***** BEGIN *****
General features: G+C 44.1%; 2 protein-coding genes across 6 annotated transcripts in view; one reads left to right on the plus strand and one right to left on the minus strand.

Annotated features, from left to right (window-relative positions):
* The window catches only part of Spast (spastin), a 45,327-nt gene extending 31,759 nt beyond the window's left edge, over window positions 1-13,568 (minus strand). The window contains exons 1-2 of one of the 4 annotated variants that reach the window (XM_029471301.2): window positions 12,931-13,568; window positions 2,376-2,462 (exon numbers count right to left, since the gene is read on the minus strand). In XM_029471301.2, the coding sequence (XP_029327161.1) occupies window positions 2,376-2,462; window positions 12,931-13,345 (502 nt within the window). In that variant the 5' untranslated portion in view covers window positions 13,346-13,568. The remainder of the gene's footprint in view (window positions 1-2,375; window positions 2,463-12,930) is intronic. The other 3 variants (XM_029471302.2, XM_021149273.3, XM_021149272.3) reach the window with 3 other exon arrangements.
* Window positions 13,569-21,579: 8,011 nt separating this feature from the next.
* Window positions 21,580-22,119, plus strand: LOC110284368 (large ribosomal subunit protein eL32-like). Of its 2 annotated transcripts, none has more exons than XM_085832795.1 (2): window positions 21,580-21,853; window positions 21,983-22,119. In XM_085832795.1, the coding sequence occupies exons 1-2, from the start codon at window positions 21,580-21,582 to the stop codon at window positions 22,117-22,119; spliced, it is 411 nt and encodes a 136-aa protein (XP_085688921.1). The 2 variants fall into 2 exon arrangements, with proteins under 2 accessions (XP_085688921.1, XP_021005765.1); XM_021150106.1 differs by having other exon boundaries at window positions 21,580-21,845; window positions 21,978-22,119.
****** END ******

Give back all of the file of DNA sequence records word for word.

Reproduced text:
General features: G+C 44.1%; 2 protein-coding genes across 6 annotated transcripts in view; one reads left to right on the plus strand and one right to left on the minus strand.

Annotated features, from left to right (window-relative positions):
* The window catches only part of Spast (spastin), a 45,327-nt gene extending 31,759 nt beyond the window's left edge, over window positions 1-13,568 (minus strand). The window contains exons 1-2 of one of the 4 annotated variants that reach the window (XM_029471301.2): window positions 12,931-13,568; window positions 2,376-2,462 (exon numbers count right to left, since the gene is read on the minus strand). In XM_029471301.2, the coding sequence (XP_029327161.1) occupies window positions 2,376-2,462; window positions 12,931-13,345 (502 nt within the window). In that variant the 5' untranslated portion in view covers window positions 13,346-13,568. The remainder of the gene's footprint in view (window positions 1-2,375; window positions 2,463-12,930) is intronic. The other 3 variants (XM_029471302.2, XM_021149273.3, XM_021149272.3) reach the window with 3 other exon arrangements.
* Window positions 13,569-21,579: 8,011 nt separating this feature from the next.
* Window positions 21,580-22,119, plus strand: LOC110284368 (large ribosomal subunit protein eL32-like). Of its 2 annotated transcripts, none has more exons than XM_085832795.1 (2): window positions 21,580-21,853; window positions 21,983-22,119. In XM_085832795.1, the coding sequence occupies exons 1-2, from the start codon at window positions 21,580-21,582 to the stop codon at window positions 22,117-22,119; spliced, it is 411 nt and encodes a 136-aa protein (XP_085688921.1). The 2 variants fall into 2 exon arrangements, with proteins under 2 accessions (XP_085688921.1, XP_021005765.1); XM_021150106.1 differs by having other exon boundaries at window positions 21,580-21,845; window positions 21,978-22,119.